by Jerry Rendich, WSC Boating Group
Six club members–Joost & Gunter Muller, Pat & Bob Hughes, and Judy & Jerry Rendich–made the trip to Virginia Chincoteague Island on June 20-22 to explore the salt water from a kayaker’s point of view. The view was terrific!
Getting over to Virginia’s Eastern Shore is a five-plus hour trip, depending on traffic, but we all agreed that it was worth the effort.
Day 1 we took a guided tour through Chincoteague Bay and visited the Chatham Winery where we sampled the wines and enjoyed a picnic. (The price of the tour included a free bottle of wine.)
Day 2 we crossed the inlet and paddled over to Assateague Island in hopes of seeing the famous wild ponies but they were off somewhere and didn’t put in an appearance. But the day was warm and sunny so we went back across the inlet and picnicked at one of the many public parks in the area.
Conditions were quite windy which meant that paddling was fairly strenuous but there were no serious waves. Both nights we enjoyed fabulous seafood dinners.
With the one caveat that paddling can be quite tiring because of the wind, this is a trip we can recommend to kayakers of all skill levels. As a first-time kayaker, Joost Muller showed that even a beginner can handle the choppy water and offshore winds.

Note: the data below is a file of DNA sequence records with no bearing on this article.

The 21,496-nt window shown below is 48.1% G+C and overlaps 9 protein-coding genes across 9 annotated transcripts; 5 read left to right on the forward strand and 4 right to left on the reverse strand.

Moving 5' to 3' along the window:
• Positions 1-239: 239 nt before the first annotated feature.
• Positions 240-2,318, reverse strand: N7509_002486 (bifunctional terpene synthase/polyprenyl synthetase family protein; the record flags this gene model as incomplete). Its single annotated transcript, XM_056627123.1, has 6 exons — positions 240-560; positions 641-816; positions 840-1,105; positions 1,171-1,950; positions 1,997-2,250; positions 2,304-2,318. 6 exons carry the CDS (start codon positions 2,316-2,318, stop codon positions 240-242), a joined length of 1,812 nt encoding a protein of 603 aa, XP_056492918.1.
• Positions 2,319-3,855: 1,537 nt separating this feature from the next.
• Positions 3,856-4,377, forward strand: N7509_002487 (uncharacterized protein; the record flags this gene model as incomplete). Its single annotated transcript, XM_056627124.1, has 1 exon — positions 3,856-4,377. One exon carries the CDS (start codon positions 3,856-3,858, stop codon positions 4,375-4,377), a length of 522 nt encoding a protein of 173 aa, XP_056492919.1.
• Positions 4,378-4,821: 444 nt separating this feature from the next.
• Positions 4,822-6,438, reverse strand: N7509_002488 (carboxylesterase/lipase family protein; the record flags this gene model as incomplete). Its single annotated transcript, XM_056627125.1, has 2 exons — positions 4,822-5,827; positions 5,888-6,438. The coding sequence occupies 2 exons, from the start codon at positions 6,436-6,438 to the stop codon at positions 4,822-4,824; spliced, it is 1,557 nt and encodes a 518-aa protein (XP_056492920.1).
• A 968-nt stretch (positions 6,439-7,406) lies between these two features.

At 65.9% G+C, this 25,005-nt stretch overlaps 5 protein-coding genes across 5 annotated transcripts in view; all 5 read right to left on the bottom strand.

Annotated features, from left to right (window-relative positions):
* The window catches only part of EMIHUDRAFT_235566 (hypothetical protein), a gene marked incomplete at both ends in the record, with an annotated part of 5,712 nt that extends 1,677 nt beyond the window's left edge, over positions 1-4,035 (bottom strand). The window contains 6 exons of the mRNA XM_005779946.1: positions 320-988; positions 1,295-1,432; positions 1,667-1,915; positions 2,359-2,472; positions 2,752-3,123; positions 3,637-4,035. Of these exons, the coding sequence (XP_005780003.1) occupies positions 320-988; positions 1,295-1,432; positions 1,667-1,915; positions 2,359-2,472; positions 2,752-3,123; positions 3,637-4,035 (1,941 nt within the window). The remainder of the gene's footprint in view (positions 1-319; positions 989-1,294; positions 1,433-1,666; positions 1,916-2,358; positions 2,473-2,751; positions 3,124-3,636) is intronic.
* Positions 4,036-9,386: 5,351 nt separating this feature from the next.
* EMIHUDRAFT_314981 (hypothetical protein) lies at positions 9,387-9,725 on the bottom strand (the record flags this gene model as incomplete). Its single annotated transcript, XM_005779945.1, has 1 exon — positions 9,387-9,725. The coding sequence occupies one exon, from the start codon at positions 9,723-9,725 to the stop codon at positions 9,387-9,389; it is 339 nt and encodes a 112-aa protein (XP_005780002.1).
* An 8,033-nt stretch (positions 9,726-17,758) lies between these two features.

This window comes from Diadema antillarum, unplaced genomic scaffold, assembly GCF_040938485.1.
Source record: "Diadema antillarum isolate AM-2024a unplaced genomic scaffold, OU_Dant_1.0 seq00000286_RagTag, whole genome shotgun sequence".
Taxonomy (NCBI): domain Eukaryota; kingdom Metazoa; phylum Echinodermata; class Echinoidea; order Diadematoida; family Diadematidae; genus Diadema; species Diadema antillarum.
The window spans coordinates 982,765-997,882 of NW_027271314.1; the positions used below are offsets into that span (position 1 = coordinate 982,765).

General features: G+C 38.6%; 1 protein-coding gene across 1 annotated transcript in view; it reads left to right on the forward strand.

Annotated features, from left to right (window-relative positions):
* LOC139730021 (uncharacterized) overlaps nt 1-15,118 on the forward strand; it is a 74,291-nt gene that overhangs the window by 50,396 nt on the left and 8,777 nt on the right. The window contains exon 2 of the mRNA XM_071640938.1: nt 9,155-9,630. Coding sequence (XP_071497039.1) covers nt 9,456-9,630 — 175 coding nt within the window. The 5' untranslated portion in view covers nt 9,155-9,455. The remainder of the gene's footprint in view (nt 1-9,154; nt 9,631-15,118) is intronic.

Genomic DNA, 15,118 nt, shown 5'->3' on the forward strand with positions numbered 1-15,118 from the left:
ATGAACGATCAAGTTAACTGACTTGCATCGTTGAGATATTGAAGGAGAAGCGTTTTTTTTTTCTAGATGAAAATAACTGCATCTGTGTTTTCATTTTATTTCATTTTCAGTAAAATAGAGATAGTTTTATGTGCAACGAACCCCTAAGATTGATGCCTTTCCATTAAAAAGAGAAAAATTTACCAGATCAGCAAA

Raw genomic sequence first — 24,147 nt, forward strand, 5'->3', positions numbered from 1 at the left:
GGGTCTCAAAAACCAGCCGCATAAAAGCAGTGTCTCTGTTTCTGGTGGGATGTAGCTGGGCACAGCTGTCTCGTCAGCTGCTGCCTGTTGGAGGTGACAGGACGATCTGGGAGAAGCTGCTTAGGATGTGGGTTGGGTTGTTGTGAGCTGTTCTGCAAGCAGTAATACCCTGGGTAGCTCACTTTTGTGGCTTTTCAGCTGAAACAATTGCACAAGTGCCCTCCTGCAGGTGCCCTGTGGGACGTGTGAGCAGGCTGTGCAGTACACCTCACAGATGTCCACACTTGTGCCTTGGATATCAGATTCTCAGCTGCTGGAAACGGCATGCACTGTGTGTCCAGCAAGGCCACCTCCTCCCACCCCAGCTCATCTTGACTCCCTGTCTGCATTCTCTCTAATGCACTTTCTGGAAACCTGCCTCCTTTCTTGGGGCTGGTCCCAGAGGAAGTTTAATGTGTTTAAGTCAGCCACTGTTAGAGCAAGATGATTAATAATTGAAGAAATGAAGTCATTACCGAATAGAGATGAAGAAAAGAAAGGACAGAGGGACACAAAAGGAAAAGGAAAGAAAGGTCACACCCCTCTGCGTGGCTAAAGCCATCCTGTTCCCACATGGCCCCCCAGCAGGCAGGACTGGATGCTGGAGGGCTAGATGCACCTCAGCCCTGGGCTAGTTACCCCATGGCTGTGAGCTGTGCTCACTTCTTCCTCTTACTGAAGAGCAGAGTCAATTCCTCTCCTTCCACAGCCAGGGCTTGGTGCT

. . . A very special thank you to Pat and Bob Hughes who came up with the idea of this trip and did the planning. We now know that next time we don’t need guides but was good to have this first trip. Suggestion, if we go down again, we might want to explore other areas on the Eastern Shore. It is definitely a place to return to!
Chatham Vineyard, located on Church Creek between the Chesapeake Bay and the Atlantic Ocean, has been a working farm for more than four centuries. The vineyard is run by second generation winegrower Jon Wehner who grew up in Falls Church, Va., learning from his parents who operated great Falls Vineyard for over 30 years. The vineyard has approximately 20 acres of vines of French vinifera varietals (Merlot, Chardonnay, Cabernet Franc, Cabernet Sauvignon & Petit Verdot). The operation's production capacity is about 3,000-5,000 cases per year. All grapes are handpicked.